And yet the parts of Young Team that I really love are the nooks, the crannies, the pools of quiet that separate the thunderstorms of noise. The monologue that opens Yes! I Am a Long Way from Home. The twinkly melody and the worried telephone conversation in Tracy. Aidan Moffat's guest turn in the truly, truly beautiful R U Still In 2 It. These are the moments that give their parent album an overarching sense of rise and fall, light and shade, and they're the reason why Young Team is my second favourite Mogwai album of all.

As for my #1...


Come On Die Young (1999)
It's perhaps telling that my favourite parts of Young Team are the quiet parts. Those quiet parts took centre stage on the band's second album, Come On Die Young, resulting in a tense, atmospheric set that rather brilliantly stretches Mogwai's signature 'quiet then LOUD' approach over an entire album's worth of music.

Because, yes, there are loud ones - Ex-Cowboy and Christmas Steps are quintessential Mogwai moments - but damn if you're getting to them any time soon. This isn't Young Team, and you're not getting another Like Herod within the first ten minutes; instead, Mogwai build things up slowly, using lonely-sounding guitars and TV noise and telephone recordings to drag you deep, deep into this musical dark night of the soul.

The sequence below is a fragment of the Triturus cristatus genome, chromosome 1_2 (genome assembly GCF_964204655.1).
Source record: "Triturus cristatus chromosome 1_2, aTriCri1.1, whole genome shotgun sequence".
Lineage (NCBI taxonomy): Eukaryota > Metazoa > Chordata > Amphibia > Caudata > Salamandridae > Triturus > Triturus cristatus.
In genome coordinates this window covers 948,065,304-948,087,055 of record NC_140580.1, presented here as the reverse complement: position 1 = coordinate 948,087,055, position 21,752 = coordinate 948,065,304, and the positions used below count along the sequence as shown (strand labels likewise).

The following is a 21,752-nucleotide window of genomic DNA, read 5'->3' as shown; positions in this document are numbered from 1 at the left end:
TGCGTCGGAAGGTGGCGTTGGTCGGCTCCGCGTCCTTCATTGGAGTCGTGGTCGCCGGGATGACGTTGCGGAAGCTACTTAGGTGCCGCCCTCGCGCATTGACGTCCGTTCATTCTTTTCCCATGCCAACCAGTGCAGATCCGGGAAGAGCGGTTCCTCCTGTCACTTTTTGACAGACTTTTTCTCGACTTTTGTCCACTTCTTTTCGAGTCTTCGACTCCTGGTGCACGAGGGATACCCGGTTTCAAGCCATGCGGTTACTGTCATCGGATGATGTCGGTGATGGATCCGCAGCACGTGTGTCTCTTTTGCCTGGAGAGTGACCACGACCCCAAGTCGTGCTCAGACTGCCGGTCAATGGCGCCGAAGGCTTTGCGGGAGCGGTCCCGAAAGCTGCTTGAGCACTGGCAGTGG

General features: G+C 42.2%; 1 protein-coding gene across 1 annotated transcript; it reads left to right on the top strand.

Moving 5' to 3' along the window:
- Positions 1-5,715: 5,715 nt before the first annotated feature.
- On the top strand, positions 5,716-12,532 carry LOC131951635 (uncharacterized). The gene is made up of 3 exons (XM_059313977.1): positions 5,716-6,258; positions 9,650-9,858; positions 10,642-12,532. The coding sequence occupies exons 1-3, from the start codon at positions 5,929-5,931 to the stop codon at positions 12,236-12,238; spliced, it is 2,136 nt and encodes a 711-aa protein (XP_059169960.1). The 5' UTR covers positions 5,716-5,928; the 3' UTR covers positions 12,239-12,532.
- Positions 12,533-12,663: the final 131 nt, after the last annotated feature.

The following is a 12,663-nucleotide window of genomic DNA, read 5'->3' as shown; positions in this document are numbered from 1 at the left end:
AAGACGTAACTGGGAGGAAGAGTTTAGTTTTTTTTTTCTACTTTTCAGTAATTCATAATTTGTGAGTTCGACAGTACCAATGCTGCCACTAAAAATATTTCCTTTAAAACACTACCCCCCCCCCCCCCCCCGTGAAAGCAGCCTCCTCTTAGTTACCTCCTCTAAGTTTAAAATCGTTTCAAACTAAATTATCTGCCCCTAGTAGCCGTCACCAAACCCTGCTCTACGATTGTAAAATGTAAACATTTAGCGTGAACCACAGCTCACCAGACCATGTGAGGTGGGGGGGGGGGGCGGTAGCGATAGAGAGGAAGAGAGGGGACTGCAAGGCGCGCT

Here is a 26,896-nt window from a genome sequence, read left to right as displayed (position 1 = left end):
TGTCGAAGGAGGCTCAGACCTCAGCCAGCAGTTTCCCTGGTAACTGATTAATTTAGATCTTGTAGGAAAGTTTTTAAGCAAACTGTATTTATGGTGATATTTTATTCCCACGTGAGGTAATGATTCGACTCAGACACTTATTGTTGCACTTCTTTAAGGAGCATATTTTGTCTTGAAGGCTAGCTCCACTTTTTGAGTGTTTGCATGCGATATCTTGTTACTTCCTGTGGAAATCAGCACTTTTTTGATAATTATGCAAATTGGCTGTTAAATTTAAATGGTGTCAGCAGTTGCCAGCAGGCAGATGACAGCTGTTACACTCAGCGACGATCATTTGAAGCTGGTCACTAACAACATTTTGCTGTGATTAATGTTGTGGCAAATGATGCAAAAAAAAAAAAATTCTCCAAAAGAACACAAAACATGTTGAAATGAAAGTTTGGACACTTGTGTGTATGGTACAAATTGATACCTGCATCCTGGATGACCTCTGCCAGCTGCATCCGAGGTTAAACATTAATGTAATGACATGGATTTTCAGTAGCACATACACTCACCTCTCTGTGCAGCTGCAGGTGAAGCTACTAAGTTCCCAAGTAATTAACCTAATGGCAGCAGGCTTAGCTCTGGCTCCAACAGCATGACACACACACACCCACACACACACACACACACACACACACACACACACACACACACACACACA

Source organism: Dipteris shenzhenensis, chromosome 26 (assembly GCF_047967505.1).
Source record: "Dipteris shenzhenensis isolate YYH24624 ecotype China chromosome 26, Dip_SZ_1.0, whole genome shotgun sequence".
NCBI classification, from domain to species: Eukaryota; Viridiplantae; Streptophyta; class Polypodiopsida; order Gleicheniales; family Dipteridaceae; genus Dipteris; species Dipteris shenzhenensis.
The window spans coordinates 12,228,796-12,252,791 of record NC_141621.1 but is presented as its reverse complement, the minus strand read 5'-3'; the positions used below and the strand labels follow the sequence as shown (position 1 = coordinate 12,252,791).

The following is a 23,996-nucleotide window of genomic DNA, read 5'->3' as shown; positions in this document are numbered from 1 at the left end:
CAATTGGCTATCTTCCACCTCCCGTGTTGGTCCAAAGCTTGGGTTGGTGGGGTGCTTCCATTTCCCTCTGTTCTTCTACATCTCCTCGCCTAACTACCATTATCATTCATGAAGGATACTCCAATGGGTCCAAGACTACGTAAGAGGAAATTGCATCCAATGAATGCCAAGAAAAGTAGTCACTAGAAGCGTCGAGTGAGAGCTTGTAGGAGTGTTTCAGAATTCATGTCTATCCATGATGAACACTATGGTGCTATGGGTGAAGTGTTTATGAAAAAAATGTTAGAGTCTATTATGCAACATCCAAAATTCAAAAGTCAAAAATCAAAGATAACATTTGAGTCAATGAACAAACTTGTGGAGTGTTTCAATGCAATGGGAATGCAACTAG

That's why Come On Die Young is my favourite Mogwai record: it takes its time better than pretty much any other album I've ever heard, building a whole intricate world and then blasting it back to nothing at the very end. When Ex-Cowboy finally rides into town and the band start to cut loose, it's one of the most rewarding moments in the band's catalogue because it feels entirely earned.

That's not to say, mind you, that there's no payoff until track 9. Many of Mogwai's best moments are housed within the first act of Come On Die Young: May Nothing But Happiness Come Through Your Door  and Cody are the obvious examples, beautifully sad as they both are, but I've also got a lot of time for Helps Both Ways, which moves gracefully over the top of some half-heard sports commentary.

Really, though, every track on CODY is crucial: more than any other 'Gwai album, this ominous, looming behemoth takes the listener on a journey, and if even one leg of that journey were to be removed, well, it just wouldn't be quite as thrilling.